In this interview, Penn cardiologist Monika Sanghavi, MD, discusses myocardial infarction in non-obstructed coronary arteries (MINOCA), a syndrome linked to spontaneous coronary artery dissection, or SCAD, in young women.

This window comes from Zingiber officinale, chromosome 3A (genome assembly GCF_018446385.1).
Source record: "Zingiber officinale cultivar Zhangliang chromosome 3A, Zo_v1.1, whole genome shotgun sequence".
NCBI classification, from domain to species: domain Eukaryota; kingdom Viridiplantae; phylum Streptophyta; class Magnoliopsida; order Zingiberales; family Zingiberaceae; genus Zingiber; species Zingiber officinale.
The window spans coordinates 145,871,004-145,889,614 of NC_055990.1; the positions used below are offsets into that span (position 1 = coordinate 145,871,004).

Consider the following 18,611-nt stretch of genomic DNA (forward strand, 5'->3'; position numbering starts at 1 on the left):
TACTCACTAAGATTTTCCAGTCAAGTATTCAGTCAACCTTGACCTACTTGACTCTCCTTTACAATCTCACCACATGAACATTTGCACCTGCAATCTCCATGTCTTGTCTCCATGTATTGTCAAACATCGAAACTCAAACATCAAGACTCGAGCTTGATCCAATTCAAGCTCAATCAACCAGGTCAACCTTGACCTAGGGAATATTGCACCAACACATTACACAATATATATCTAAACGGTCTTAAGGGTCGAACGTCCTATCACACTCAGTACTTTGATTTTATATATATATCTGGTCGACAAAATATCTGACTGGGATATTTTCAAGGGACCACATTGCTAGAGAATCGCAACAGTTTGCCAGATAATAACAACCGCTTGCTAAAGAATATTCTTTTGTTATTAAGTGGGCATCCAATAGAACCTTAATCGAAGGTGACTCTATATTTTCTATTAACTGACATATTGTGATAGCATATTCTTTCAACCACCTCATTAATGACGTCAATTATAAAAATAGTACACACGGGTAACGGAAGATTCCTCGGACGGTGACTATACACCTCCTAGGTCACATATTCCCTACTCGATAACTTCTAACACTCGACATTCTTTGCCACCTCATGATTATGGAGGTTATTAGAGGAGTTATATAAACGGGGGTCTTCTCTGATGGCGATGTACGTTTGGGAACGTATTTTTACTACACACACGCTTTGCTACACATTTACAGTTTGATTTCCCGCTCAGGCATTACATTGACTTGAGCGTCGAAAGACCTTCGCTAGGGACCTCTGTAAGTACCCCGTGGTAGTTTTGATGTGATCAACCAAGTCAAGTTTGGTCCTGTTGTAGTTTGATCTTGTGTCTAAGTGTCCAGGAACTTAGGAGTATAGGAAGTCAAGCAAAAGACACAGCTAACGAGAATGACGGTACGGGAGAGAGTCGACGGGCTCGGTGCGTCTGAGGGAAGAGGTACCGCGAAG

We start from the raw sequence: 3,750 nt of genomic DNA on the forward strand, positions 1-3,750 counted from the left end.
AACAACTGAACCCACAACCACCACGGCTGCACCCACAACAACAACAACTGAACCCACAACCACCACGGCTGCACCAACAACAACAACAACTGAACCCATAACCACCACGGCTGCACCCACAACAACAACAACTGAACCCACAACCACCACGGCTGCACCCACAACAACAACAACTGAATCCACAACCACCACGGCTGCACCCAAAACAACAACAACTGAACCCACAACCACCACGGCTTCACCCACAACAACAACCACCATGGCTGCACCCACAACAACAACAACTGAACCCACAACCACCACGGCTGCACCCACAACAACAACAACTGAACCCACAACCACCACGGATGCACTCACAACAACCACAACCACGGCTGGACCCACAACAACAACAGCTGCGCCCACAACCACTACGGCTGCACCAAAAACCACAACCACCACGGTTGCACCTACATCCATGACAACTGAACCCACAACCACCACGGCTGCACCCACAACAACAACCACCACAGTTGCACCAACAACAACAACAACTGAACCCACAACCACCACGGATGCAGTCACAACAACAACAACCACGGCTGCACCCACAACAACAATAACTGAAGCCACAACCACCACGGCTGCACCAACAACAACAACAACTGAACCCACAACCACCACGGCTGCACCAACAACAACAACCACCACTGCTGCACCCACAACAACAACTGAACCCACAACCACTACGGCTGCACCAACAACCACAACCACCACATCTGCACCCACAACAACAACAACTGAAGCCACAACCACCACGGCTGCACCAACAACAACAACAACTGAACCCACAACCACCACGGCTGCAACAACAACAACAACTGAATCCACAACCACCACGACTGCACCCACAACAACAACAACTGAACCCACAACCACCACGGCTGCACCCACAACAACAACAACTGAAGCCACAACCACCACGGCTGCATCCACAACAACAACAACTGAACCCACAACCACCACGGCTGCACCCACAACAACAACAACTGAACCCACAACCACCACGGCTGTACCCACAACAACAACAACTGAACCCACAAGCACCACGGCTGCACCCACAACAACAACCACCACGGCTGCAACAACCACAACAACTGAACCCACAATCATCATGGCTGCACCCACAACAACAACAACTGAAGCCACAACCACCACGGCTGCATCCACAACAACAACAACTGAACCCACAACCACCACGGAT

Dr. Sanghavi's Profile Welcome to the podcast, Siri's from the specialists at Penn Medicine. I'm Melanie Coal, and we're speaking today with Penn Medicine Cardiologists Dr Monica Sung Gavi, about myocardial infarction and non obstructed coronary arteries. Orman Oka ah syndrome that appears in up to 14% of patients having acute myocardial infarction. Dr. Sung Gavi We know from the man nervous study and others that little is known about the clinical profile or the functional and psychosocial status of patients with men. Oka Do we know who the typical patient is? Do we know who's at risk? So if we think about men Oka we have to compare it to your typical coronary artery disease patient because the only way that Monica is diagnosed is when you're in the cath lab. So the typical M, my patient and, um, Anoke, a patient present the same way they have chest pain. E k g changes biomarkers suggestive of an m. I. But the difference is when they're taken to the cath lab. Minidoka patients did not have obstructive coronary arteries, and that's the diagnosis of Manaka. When we look at the epidemiology of Monica, we can see that these patients, they're usually younger. They're usually female and often ethnic minorities. Could you elaborate on any cause that we know of? So when you have a diagnosis of men Oka. It's absolutely important for, ah, physician to look into this a little bit further. And the reason being is that for many years men aka patients were sent home thinking that they don't have obstructive coronary arteries. They're fine. However, what we've seen is thes. Patients actually are at higher risk for persistent chest pain. They're at higher risk for recurrent hospitalizations. For chest pain, there are more likely to have a recurrent Am I and actually even more likely to die than someone who did not have the myocardial infarction in the first place? And so if we think about this, it's really important to get to the underlying cause for these patients so that we can understand how to treat them. Studies have shown that there is a wide variety of causes of Manaka spanning from coronary vases spasm, which is basically when the coronary artery spasms enough that it causes obstruction of flow to the myocardial. Um, there is scad spontaneous coronary artery dissection, which is much more common in young women microvascular disease, which is a problem with, or a dysfunction of the small blood vessels of the heart. There's so many smaller blood vessels that provide and regulate blood flow to the heart that we don't see an angiogram. And when these air dysfunctional, they are also thought to be able to cause a myocardial infarction. Other things include plaque erosion, as opposed to plaque rupture and plaque. Erosion is thought to be more common in women, and so there are so many possible causes there. Also, some people who have shown that sometimes it isn't even a myocardial infarction at all. And it's actually myocarditis, or Takasu bow, which is a stress induced cardiomyopathy. And that's why it's so important for your physician to really look into the underlying cause and try to understand what caused the damage to the myocardial infarction. Well, I'm glad you mentioned spontaneous coronary artery dissection, or scad. It's a condition that seems to affect a similar population as Manaka. Is there a link between the two and as a cardiologists? Is this event a different entity compared toa one due to after sclerosis? Oh, most definitely. Scad is spontaneous coronary artery dissection, and it's one of the most common causes off heart attacks in women under the age of 50. So it actually makes up about 35% of all heart attacks in women under the age of 15. And so, if someone has a minnow CA event, it becomes really important toe look for scad. It takes, ah, high level of suspicion to really be able to see it sometimes, and it takes some training of the eye to be able to see it. So if you suspect scad, which you should if especially if it's a ah young woman, you see tortuous coronary arteries. You know if there is a recent pregnancy, because those women are even more likely to have scad. So scad was thought to be a very rare disease. It now makes up about 1 to 4% off all acute coronary syndrome cases as an ISA mentioned about 35% off all M eyes in women under the age of 15, and about 45% of pregnancy related M eyes. Scat is very different than your typical Afro sclerotic coronary artery disease. The people who are affected by scad look completely different than your typical of my patients. One. They usually don't have a lot of the risk factors that you have with coronary artery disease. They're not usually diabetic. They don't necessarily have high cholesterol. They're not necessarily smokers. They're actually very healthy, active young women who are having these events. And the problem with this is that because they look so different than what we typically think of when we think of a patient having a myocardial infarction that they're often overlooked. Hello. Oftentimes these women are sent home from the ER with chest pain because they don't look like a typical person with chest pain. So it's important for these women to be advocates for themselves in terms of the underlying ideology of scad. I think we're kind of still beginning to understand it. The pathology is there is basically a blood pocket or a hematoma in the lining of the blood vessels that causes obstruction to the Lumen, preventing blood flow. Some people think that the inciting factor is a rip in the blood vessel lining itself. Others think that it's actually the blood pocket that causes the terror or the dissection flat, but they've even seen patients who have this blood pocket in the blood vessel but don't have the tear. So that's why it's unclear whether the actual underlying pathology is that human tomer that blood pocket or if it's Thea underlying dissection. One other thing that I want to point out is that FMD or fiber muscular dysplasia? Um, underlying vascular apathy is very common in these patients. And so the recommendation is that all women with a history of SCAD be screened for underlying arterial path ease, and that includes basically ahead to pelvis scan to make sure that there's no aneurysms or evidence of fiber muscular dysplasia. Dr. Sung Gavi I'd like to talk about image ing now. Do you think it's important that providers have this in their mind at the Cath lab or even before they enter it and tell us a little bit about what you're doing? US. Faras coronary angiography is first line image ing and some of the risks that come with that when you are looking for men Oka or scad, right? So it's imperative that any patient with suspected scad or Madoka event get angiogram because if you're having a mid oak event or you're having an M I. You can't distinguish Afro sclerotic coronary artery disease from a Manaka event unless you do an angiogram. The same is true for a patient with SCAD. It's essential to do an angiogram because other image ing modalities such a CT coronary angio grand. They're not as good in terms of diagnosing scad, and so it's really essential that these women undergo angiogram to establish the diagnosis. It's really important to have AH high index of suspicion because these aren't your typical coronary artery disease lesions, and so they can be missed, overlooked if you don't know what to look for. The other thing to think about is that there sometimes these women are increased risk for catheter induced injury to the blood vessels. And so I think physicians, interventional cardiologists try to take a lot of care to try to prevent any kind of I a tra genic damage from the catheters. Let's talk about treatment for a minute. So his treatment of men Oka dependent upon the underlying cause, which you may or may not know. Please tell the listeners what you take into mind regarding duration of hospital stay and what you determine As far as treatment options available. When we think of a man Oka event for a long time, we just treated this as in in mind. But we know now that this is not always the case. If you're able to determine the cause of the men Oka event, then you would treat the underlying cause. But if you don't know what the underlying causes, the treatment is actually controversial. They're very limited studies to look at the treatment options. This is in contrast to SCAD if you determine that the SCAD is the cause of the men. Okay, events. The treatment is also controversial because we don't have any randomized controlled trials toe look. But in general, we usually treat with beta blockers and then aspirin and Plavix. So do anti platelet therapy. Although the duration of adapt or do anti platelet therapy is controversial, we're not sure how long people should be on it. And so there is a wide variation in practices across the country and how long people treat with taps therapy. Statens are another area of controversy some people started, but the current guidelines or recommendations say you should only start statin therapy if there is another indication. So let's say the patient does have high cholesterol or they do have significant plaque buildup in the blood vessels of their heart. Then you would treat with status. But don't use the scat event as an indication for the Staten treatment. As we're talking about treatment, what are some other supportive therapies? What do you want other providers to know about this picture? So I want to first address of length of stay. So for a Minidoka event, we usually just keep patients in the hospital, maybe for a day or two days, depending on the underlying clause. If the underlying cause is thought to be scad, the recommendation is usually to keep the patients in longer because there is concern that that hematoma that blood pocket can expand and cause further obstruction. That would require intervention because it's cad. Usually we don't stent unless we absolutely have thio. In terms of additional treatment options. A very, very important one is cardiac rehabilitation. So I'm a strong believer in cardiac rehab, and I do recommend that toe all of my m my patients, including my scad patients. SCAD patients have to be careful because we believe that extremes of exercise or emotion can be triggers for scad. There are a good percentage of women who present after significant exertion with their first scat event. And so there is not only an underlying fear but this true risk that if they significantly exerted themselves again, that could they have a recurrent event. The recommendation this is more of an expert opinion is that women with a history of scats should try to avoid anything extreme extreme exercise, extreme weather when they're exercising, really hot weather or really cold weather. And there is a board scale of exertion perceived exertion, So trying to stay in really the middle portion of that scale. And like I mentioned that extreme exertion can be a trigger for scad. Extreme stress can also be a trigger for scad. So when we're looking at women on were counseling them in clinic after their scat event, I always take into account what they're triggering. Event waas. Was it after pregnancy? Was it after a significant stressful event? Was it during extreme exercise and then I counsel accordingly, in order to help try to prevent a future event. Although I still recommend cardiac, we have for all these patients, but with thes parameters in mind. Dr Sung Gavi tell other providers what you would like them to know about what you're doing at Penn Medicine and when they should refer patients at Penn. We are part of the icecap, registering to help accumulate data from patients with a history of scat still considered a relatively rare disease. And so the more patients we have collectively, the more information we have collectively, the more information we can glean and the better results we can glean from cumulative data. I would say that any physician who has any suspicion for a prior SCAD event or a Manaka event where they just want a little bit of help trying to tease out you know what the cause is, Definitely Call us or you can refer to us. This is something wet. We see often in our clinic and with Manaka Patient. It's really time is important because some of the image ING studies, such as cardiac emery that we'd want to get after Monica event are kind of time sensitive in the sense that it requires us to get the Emory quicker in order to be able to make the underlying diagnosis. The farther out we are from the event, the more likely that we might never know what the underlying caused for the Manaka event is. But we're happy to see any patient that has a history of it. And if physicians have any questions about the diagnosis, Thank you so much, Dr Sung Gavi. What a very fascinating topic. Thank you again for joining us, and that concludes this episode from the experts at Penn Medicine to refer your patient to a specialist at Penn Medicine, you can please visit our website at penn medicine dot org's slash Refer or you can call 877937 pen for more information and to get connected with one of our providers. Please remember to subscribe rate and review this podcast and all the other pen medicine podcasts. I'm Melanie Coal